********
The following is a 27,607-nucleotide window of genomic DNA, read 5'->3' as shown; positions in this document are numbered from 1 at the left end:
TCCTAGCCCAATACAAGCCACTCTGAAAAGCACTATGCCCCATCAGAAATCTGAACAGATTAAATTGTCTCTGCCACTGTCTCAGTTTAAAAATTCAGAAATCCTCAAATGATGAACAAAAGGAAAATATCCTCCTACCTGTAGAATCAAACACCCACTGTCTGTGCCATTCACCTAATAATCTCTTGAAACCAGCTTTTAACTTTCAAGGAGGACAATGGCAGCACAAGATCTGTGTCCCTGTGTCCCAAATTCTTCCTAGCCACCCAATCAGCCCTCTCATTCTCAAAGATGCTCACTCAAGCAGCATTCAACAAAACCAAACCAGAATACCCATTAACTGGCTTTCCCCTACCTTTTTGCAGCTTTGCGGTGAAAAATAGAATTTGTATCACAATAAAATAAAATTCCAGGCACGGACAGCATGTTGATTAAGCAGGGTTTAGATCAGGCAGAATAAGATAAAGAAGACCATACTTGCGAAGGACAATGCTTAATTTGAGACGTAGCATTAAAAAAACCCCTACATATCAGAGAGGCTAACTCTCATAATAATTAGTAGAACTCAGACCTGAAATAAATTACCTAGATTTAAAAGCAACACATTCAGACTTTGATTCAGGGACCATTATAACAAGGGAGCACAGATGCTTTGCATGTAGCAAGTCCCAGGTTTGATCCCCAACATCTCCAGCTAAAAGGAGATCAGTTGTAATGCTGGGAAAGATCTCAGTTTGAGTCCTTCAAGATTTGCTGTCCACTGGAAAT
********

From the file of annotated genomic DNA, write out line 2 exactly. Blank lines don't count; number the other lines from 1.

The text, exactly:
TCCTAGCCCAATACAAGCCACTCTGAAAAGCACTATGCCCCATCAGAAATCTGAACAGATTAAATTGTCTCTGCCACTGTCTCAGTTTAAAAATTCAGAAATCCTCAAATGATGAACAAAAGGAAAATATCCTCCTACCTGTAGAATCAAACACCCACTGTCTGTGCCATTCACCTAATAATCTCTTGAAACCAGCTTTTAACTTTCAAGGAGGACAATGGCAGCACAAGATCTGTGTCCCTGTGTCCCAAATTCTTCCTAGCCACCCAATCAGCCCTCTCATTCTCAAAGATGCTCACTCAAGCAGCATTCAACAAAACCAAACCAGAATACCCATTAACTGGCTTTCCCCTACCTTTTTGCAGCTTTGCGGTGAAAAATAGAATTTGTATCACAATAAAATAAAATTCCAGGCACGGACAGCATGTTGATTAAGCAGGGTTTAGATCAGGCAGAATAAGATAAAGAAGACCATACTTGCGAAGGACAATGCTTAATTTGAGACGTAGCATTAAAAAAACCCCTACATATCAGAGAGGCTAACTCTCATAATAATTAGTAGAACTCAGACCTGAAATAAATTACCTAGATTTAAAAGCAACACATTCAGACTTTGATTCAGGGACCATTATAACAAGGGAGCACAGATGCTTTGCATGTAGCAAGTCCCAGGTTTGATCCCCAACATCTCCAGCTAAAAGGAGATCAGTTGTAATGCTGGGAAAGATCTCAGTTTGAGTCCTTCAAGATTTGCTGTCCACTGGAAAT